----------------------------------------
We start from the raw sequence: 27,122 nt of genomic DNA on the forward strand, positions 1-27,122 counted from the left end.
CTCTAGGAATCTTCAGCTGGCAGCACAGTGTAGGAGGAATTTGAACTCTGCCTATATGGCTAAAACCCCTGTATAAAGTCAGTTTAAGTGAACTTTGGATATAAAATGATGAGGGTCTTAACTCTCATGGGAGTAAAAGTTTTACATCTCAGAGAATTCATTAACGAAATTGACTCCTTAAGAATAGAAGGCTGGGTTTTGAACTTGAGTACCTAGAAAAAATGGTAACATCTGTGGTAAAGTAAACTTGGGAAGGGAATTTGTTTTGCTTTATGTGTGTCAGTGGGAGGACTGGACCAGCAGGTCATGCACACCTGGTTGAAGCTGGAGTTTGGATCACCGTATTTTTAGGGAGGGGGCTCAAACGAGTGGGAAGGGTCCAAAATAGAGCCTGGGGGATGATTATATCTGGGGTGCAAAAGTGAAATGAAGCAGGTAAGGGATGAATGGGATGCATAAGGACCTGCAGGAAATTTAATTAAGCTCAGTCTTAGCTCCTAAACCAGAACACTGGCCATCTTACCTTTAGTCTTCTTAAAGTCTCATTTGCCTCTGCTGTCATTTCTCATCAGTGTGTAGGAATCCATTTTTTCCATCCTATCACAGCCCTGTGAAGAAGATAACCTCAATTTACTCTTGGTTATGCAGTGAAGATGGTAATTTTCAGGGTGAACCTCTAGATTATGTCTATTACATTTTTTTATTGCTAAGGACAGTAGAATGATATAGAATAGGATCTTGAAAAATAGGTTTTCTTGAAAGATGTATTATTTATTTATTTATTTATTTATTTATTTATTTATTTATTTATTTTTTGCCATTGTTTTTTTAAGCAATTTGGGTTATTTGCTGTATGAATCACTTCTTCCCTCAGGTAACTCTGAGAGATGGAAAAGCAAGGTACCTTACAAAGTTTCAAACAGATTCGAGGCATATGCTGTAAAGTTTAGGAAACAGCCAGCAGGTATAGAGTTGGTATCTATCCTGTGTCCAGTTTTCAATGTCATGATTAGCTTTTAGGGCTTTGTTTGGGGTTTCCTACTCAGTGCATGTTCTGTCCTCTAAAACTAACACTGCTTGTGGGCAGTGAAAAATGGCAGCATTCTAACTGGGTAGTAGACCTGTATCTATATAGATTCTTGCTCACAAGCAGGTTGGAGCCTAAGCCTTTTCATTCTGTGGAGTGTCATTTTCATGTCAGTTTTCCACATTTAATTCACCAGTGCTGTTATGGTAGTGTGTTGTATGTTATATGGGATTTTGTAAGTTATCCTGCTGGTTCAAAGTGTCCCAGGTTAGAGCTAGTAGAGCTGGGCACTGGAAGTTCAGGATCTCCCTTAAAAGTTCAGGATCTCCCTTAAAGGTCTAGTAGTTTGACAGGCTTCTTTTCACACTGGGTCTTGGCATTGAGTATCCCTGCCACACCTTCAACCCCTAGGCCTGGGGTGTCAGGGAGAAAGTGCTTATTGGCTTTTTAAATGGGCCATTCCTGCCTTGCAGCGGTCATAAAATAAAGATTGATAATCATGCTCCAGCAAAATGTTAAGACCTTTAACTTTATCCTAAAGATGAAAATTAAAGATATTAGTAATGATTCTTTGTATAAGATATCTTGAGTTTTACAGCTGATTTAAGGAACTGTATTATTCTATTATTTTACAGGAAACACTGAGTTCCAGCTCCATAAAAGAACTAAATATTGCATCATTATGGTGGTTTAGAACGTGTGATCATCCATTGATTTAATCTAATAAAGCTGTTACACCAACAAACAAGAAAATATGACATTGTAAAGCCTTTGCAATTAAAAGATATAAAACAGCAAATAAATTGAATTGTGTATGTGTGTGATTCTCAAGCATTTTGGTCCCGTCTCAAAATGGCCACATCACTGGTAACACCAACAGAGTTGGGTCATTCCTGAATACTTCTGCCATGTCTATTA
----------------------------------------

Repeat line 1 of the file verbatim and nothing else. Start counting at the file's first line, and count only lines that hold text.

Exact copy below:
We start from the raw sequence: 27,122 nt of genomic DNA on the forward strand, positions 1-27,122 counted from the left end.